And if you wouldn`t mind, if I could indulge and just ask you to share, as you did in your tweets, how this feels for you, as somebody with family roots in that country, and as a member of our United States military, to see the resistance that the Ukrainians are putting up.
REP. CHRISSY HOULAHAN (D-PA): Sure.
And my father was born in Lviv, which is a town, a part of Ukraine, but, actually, where it -- when he was born there, it was a town part of Poland. So, this is part of the history of this part of the world, that every generation or so, sadly, different autocrats and different dictators trounce over these people.
And you can understand why they have become very hardened and very hardy people, and very defiant, understandably. And so I`m enormously proud of my heritage and enormously devastated to see history repeating itself, literally, and very much thinking about the people whom I was with just a few weeks ago, and the places you have just been showing, Freedom Square.
I stood at Freedom Square about three-and-a-half weeks ago. And to know that people have shed blood there recently is just devastating.
REID: You know, and, as the great Keir Simmons, my colleague in London -- he`s now in Moscow -- brought us back to the quote that no war plan survives first contact with the enemy.
Just as somebody with a military background, what do you make of the seeming lack of preparation by the Russian forces, some of them whom didn`t even know that they were going into an actual war, and not war games, and the performance of basically non-military people who are just civilians in Ukraine to stand up to them?
HOULAHAN: So I am remembering back to when I was in Ukraine a few weeks ago, and I was able to sit with a young woman named Vaksana (ph), who took us, our congressional delegation, out to dinner, and ordered a bunch of different delicious Ukrainian dishes, like borscht and like golumpki (ph).
But, after that, we went out with a bunch of her friends. And they talked with great bravado about how they were going to stand and fight. And I sort of passed that off as just bravado. But now I understand. And now I`m thinking of them, hoping, hoping that they are OK and alive and fighting.
And I think that is what -- where my heart is right now, is hoping that that`s the case.
In terms of the preparation of the military -- Russian military, we should not underestimate the Russian military. There are many, many of them. And they far outnumber, in terms of their resources, the Ukrainian people. We should not underestimate Putin`s ability to wreak havoc on the people of Ukraine with, as we have seen, weapons that are, arguably, weapons of destruction that are not allowed to be levied on civilians.
So, please don`t underestimate him. Please, let`s not take joy in the fact that he`s seemingly stalled out, because all it takes is a good day.
HOULAHAN: And we have to continue to have strong days, the Ukrainian people, and our allies.
REID: Yes, absolutely. Absolutely.
Well, we -- in our own experience, we know that, even as a far superior military, which we have, an insurgency is a hell of a thing. And you cannot always outlast a determined insurgency that`s indigenous.
Let`s talk about some of the -- I know you all are getting classified briefings. The Senate and House are getting classified briefings. I don`t want to disclose anything in that.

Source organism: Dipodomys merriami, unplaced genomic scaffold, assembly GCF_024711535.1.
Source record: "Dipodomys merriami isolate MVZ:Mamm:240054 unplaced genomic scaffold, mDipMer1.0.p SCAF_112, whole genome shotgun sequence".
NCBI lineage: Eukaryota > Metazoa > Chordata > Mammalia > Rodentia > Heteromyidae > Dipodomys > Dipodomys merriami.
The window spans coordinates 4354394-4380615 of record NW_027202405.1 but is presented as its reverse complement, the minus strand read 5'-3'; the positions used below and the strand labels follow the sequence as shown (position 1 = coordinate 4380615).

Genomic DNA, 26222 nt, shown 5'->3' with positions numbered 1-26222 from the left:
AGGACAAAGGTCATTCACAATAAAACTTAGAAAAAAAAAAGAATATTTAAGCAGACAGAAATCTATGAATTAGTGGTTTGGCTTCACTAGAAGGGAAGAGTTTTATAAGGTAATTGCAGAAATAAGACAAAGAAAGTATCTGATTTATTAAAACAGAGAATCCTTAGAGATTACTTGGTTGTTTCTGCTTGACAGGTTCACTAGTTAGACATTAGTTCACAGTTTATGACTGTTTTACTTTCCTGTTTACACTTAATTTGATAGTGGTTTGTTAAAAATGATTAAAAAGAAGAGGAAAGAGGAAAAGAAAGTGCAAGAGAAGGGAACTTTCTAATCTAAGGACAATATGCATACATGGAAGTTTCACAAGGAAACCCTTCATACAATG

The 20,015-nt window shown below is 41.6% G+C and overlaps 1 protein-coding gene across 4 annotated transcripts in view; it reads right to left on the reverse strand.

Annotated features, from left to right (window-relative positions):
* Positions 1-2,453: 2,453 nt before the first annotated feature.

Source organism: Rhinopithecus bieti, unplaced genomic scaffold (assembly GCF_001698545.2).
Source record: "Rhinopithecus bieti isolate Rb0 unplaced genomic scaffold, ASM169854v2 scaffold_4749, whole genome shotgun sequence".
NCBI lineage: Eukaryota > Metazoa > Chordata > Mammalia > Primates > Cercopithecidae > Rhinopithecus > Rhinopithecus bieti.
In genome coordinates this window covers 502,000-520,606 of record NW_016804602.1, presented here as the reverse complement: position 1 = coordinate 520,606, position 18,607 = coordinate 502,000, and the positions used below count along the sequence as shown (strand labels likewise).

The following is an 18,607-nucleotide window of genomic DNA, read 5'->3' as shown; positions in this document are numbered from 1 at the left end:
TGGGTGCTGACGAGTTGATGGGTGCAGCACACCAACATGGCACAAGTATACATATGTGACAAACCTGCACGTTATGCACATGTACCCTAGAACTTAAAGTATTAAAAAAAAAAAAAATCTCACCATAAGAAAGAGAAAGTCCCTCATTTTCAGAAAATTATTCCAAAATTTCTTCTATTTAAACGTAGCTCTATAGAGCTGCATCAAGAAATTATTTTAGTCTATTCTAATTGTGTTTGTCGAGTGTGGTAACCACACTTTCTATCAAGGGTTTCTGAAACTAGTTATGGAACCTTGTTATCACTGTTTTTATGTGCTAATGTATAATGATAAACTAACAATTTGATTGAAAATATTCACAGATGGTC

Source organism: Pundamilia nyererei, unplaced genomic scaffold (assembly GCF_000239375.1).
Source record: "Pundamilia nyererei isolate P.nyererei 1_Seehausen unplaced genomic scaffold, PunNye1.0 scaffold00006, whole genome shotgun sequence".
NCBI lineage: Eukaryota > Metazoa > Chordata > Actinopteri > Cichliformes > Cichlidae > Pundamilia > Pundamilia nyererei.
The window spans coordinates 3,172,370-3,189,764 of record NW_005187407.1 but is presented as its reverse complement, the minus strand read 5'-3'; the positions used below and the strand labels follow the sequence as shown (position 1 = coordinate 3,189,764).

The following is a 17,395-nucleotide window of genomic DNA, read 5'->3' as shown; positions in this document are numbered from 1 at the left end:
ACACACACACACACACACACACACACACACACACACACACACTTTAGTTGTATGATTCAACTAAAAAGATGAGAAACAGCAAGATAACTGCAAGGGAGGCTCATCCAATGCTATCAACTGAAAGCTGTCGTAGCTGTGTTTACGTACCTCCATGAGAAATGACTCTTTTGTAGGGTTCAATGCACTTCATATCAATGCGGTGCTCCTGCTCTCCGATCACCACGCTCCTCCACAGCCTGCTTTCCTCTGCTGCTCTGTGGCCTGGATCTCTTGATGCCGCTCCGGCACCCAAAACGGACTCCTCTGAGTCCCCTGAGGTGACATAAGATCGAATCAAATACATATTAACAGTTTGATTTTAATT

But can you give us a sense of -- so far, the intelligence -- the U.S. intelligence community has been quite spot on about what they have seen coming.
Is there a sense that you`re getting out of these briefings of whether or not people believe we`re in for a prolonged insurgency or something thing that could be extremely violent, but limited in duration?
HOULAHAN: So, I think we need to be planning for all of those things, for the optionality and for contingencies.
The speculation certainly is that we should be gearing up for -- the Congress and this administration in our nation should be gearing up for a longer insurgency and kind of getting our brains around what that means to be supportive and engaged.
But this is going to require the American people understand why this matters. And it`s also possibly going to require that the American people sacrifice. We may see increases in gas prices, if we haven`t already. We may see increases in food prices.
But we are part of this war. We can do our part by understanding that that`s our contribution. As well, we can do our part by taking care of things like cybersecurity and making sure that we`re attentive to that as well, because we`re all involved in this war.
REID: Very quickly -- and I have been told I`m out of time, but I`m going to indulge, and my producers are going to be mad at me.
But just to give us a, why is it important? I mean, we`re seeing even Monaco sort of cut itself financially by turning back Russian money and cutting off their access to that wealthy country. We`re seeing Europe actually go through sanctions on the oil and gas, which they desperately need. They actually depend on Russian oil and gas. They`re making that economic sacrifice, which will be significant.
Why should Americans understand that we might need to do it too, or maybe, I don`t know, get off oil and gas and maybe turn to other resources, so that we`re not dependent on it? Why should Americans be willing to do that?
HOULAHAN: So, we see Finland, we see Germany, we see Switzerland, all of the people, if you`re students of history, that have arguably not participated in the way that they are currently participating, demonstrating to us the importance of this very, very important country, Ukraine, and that they are very much the tip of the democratic spear.